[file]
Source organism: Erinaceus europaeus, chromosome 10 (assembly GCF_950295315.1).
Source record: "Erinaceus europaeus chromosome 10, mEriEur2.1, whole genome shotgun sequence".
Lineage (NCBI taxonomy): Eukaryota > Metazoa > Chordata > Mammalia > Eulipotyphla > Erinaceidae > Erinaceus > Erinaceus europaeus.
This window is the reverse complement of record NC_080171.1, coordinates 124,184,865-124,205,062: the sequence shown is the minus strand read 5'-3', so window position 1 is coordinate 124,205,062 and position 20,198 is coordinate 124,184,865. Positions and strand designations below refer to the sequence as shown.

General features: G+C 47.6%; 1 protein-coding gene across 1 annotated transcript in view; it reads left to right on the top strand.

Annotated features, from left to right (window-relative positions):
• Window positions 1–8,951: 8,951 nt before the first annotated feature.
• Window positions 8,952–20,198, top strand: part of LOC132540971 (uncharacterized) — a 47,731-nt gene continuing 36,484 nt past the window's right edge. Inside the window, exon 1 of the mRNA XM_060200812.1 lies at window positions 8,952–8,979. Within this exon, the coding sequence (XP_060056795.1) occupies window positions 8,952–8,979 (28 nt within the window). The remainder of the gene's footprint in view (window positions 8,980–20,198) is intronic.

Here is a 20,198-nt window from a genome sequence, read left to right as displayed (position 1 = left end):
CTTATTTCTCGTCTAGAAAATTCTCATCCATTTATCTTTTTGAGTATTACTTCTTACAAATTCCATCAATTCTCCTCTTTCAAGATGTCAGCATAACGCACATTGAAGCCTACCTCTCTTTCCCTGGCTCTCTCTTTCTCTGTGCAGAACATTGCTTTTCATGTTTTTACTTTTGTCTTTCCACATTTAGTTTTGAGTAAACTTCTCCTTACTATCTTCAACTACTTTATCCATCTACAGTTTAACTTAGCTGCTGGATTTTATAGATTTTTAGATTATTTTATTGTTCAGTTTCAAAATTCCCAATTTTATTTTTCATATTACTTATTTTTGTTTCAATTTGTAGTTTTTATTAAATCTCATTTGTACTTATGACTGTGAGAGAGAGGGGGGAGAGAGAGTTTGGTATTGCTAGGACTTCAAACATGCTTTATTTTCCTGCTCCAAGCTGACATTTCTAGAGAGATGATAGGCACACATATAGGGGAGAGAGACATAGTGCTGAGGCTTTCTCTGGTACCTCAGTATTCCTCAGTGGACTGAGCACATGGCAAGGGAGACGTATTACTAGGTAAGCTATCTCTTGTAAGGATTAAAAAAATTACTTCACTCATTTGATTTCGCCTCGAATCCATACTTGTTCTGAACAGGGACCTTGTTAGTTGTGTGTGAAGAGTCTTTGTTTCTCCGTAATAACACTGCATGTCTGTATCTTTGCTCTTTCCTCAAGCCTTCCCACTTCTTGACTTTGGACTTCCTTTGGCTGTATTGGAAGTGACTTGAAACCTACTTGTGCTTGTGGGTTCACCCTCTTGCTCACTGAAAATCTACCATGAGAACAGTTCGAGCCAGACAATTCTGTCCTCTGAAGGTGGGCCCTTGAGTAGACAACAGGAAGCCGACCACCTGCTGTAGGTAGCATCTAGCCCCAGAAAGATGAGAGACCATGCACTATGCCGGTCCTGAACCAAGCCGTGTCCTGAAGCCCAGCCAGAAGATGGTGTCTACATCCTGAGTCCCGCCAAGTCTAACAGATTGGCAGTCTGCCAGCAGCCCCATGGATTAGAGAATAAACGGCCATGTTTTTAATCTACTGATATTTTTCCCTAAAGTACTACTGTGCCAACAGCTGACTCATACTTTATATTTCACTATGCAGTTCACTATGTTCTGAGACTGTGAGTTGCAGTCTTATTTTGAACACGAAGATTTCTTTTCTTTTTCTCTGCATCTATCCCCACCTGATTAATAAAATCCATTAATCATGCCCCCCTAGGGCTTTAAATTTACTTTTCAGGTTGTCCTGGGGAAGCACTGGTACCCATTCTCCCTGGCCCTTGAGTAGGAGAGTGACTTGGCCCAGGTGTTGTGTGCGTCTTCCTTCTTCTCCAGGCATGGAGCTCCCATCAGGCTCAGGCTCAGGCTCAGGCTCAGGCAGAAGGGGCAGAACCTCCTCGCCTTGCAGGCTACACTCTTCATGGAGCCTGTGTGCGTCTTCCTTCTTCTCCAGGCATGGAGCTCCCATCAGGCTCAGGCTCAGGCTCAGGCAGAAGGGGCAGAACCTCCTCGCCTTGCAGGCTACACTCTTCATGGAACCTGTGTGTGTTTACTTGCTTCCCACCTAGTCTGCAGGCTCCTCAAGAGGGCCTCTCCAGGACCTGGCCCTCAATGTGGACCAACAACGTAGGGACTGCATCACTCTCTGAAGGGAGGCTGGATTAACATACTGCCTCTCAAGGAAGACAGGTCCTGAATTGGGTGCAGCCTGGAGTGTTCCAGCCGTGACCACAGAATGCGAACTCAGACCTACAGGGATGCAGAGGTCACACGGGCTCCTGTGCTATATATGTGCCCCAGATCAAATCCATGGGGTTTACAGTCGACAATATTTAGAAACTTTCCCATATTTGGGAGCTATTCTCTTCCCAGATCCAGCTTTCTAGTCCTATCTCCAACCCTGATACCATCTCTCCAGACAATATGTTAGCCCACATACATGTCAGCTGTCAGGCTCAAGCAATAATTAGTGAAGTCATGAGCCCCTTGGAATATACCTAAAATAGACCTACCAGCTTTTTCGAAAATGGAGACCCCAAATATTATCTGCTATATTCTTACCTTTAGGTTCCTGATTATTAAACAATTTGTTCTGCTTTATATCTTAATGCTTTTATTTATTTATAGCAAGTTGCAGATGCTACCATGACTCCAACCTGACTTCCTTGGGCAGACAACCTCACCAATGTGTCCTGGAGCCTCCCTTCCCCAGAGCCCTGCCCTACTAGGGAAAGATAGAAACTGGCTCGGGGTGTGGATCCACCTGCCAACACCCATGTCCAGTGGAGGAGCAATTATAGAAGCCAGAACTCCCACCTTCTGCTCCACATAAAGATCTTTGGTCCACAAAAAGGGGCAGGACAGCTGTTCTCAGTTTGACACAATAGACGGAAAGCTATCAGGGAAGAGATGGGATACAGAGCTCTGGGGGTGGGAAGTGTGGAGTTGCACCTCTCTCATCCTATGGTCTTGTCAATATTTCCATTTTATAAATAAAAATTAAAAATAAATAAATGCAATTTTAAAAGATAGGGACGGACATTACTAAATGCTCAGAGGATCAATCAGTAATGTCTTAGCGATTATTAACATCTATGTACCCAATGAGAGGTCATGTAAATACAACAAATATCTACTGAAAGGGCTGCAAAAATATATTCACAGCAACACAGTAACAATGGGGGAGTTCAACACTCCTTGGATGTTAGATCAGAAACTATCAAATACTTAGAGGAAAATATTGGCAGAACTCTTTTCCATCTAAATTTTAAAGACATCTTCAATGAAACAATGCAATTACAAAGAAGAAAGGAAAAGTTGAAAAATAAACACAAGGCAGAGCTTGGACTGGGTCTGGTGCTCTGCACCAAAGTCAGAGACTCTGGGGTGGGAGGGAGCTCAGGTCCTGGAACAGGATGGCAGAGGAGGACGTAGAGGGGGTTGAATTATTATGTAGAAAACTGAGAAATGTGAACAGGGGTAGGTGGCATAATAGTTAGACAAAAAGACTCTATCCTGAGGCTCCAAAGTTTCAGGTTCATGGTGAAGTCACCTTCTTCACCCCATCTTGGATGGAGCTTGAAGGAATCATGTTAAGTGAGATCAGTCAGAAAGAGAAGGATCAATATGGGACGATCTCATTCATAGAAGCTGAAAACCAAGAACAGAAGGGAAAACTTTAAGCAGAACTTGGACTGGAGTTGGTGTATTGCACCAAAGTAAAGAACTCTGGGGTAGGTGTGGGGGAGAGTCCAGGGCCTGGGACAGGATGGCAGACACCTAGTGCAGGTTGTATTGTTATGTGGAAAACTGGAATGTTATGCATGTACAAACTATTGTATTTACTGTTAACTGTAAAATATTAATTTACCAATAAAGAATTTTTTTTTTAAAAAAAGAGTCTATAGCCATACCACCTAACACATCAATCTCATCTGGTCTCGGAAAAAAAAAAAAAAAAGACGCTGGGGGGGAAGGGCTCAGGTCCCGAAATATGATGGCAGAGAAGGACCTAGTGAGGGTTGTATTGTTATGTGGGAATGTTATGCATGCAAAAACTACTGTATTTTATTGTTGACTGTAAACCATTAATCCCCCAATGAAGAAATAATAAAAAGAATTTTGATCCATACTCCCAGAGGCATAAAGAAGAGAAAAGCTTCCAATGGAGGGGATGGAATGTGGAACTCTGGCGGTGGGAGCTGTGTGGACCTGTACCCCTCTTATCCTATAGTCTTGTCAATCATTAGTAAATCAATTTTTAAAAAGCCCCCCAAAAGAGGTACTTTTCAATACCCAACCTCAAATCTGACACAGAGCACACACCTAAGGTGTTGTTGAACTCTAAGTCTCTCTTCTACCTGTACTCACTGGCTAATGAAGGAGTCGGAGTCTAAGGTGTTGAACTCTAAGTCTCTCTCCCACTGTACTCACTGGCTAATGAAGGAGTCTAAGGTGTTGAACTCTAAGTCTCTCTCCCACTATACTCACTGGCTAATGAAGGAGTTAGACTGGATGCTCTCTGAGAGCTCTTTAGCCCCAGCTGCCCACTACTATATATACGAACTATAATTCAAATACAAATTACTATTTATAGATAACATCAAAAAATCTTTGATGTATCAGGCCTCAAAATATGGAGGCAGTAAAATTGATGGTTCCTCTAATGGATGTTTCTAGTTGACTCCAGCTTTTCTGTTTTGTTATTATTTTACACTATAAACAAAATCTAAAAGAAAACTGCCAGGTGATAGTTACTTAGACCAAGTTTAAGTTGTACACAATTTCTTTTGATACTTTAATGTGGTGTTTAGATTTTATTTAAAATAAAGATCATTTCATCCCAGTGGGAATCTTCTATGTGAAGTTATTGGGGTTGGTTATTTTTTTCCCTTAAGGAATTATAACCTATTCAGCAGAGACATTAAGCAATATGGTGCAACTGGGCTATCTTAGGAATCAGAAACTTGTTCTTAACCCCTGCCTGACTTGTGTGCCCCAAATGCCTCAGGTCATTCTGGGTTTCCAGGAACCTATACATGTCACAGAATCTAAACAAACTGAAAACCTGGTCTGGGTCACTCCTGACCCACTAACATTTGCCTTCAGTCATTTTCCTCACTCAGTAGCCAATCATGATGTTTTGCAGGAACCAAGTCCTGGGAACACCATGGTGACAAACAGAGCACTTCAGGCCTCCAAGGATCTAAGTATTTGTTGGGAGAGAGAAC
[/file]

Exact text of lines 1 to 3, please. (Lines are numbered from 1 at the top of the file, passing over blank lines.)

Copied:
Source organism: Erinaceus europaeus, chromosome 10 (assembly GCF_950295315.1).
Source record: "Erinaceus europaeus chromosome 10, mEriEur2.1, whole genome shotgun sequence".
Lineage (NCBI taxonomy): Eukaryota > Metazoa > Chordata > Mammalia > Eulipotyphla > Erinaceidae > Erinaceus > Erinaceus europaeus.